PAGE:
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Points of Order

Yemen – in the House of Commons at 2:54 pm on 1st October 2019.

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Photo of Grahame Morris Grahame Morris Labour, Easington 2:54 pm, 1st October 2019

On a point of order, Mr Speaker. I wonder if I might seek your advice. My understanding is that Ministers should not knowingly mislead the House. However, during Treasury questions this morning the Chief Secretary to the Treasury implied that the UK was performing well in the cancer survival league tables. This is not correct and creates a false impression. I have checked in the Library and I have the latest article in The Lancet which has a comparative study, and unfortunately the United Kingdom is bottom in all seven categories: cancers of the oesophagus, stomach, colon, rectum, pancreas, lung and ovary. So I really think it is important that the record is corrected, Mr Speaker.

Photo of John Bercow John Bercow Speaker of the House of Commons, Chair, Speaker's Committee on the Electoral Commission, Chair, Speaker's Committee for the Independent Parliamentary Standards Authority, Chair, Commons Reference Group on Representation and Inclusion Committee

I am grateful to the hon. Gentleman for his attempted point of order. I recognise, as many other Members will, that he speaks with very considerable personal knowledge and authority on this subject. If memory serves me correctly, the Chief Secretary to the Treasury said that cancer survival rates were improving. I think that is what he said. The hon. Gentleman has made the point that in respect of the seven most common cancers, the UK is at, or close to, the bottom of a league table. I say with no pleasure that those two statements are not mutually exclusive. However, I recognise that in the context of what is a point of debate, he was very concerned to put his thoughts on the record. He has done so, and that record is there to be studied by people within the House and outside it. I thank him for what he has said.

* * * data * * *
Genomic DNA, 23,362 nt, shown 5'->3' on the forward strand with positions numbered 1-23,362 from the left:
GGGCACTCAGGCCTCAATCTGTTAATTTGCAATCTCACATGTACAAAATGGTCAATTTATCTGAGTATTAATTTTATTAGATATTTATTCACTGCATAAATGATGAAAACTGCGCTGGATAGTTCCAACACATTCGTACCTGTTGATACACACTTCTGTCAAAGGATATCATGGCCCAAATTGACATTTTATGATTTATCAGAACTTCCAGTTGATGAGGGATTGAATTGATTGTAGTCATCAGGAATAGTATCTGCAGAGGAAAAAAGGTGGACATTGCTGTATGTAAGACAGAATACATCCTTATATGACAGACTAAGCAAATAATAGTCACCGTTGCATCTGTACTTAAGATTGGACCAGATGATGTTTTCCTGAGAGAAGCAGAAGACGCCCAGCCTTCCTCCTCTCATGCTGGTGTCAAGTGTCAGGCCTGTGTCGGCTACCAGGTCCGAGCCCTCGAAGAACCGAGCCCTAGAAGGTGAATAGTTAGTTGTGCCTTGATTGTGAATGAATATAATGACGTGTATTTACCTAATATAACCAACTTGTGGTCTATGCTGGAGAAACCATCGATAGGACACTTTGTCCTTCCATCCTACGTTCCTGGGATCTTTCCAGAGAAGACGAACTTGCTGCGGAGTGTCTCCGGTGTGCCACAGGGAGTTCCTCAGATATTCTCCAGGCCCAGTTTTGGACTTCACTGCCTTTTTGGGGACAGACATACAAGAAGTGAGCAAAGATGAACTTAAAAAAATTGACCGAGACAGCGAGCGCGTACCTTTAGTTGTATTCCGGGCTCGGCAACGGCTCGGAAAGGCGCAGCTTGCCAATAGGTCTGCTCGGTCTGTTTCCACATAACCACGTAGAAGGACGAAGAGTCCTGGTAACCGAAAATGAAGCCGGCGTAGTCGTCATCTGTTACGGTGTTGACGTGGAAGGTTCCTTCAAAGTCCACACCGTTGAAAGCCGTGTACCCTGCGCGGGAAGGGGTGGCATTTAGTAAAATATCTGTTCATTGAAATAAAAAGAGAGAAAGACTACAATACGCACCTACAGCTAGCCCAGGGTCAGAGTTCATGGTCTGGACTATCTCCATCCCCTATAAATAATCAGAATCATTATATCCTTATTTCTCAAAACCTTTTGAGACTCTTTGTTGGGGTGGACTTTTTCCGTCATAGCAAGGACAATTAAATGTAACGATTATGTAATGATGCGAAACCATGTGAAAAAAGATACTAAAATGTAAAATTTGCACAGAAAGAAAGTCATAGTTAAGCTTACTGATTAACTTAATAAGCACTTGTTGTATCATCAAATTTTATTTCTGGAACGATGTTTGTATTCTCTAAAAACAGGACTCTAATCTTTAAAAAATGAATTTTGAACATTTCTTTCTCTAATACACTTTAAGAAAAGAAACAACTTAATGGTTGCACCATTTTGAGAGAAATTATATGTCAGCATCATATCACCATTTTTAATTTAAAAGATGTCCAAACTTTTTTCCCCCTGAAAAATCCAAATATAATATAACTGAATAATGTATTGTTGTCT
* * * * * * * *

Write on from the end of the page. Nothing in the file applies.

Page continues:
Photo of Toby Perkins Toby Perkins Labour, Chesterfield

On a point of order, Mr Speaker. We are aware that the Government’s major attention at the moment appears to be a couple of hundred miles to the north of where we are, but I do think that if Parliament is sitting and we are going to have urgent questions on matters as crucial as today’s, it is beholden on the Government to ensure that if the Secretary of State is unable to attend, the Minister is given the relevant information to be able to ensure that the exchanges can be performed in a way that actually provides information to people watching these proceedings and, crucially, to Members of Parliament. I do not blame the Minister himself, but on the key factor about what the UK has done either with the Iranians or with the Saudi Arabians, he has not been in a position to respond, and I do think that that diminishes these proceedings. I wonder if you are able to get a message to the Government to ensure that people who come to the Dispatch Box are in a position to be able to respond on the key factors that they are going to be asked about.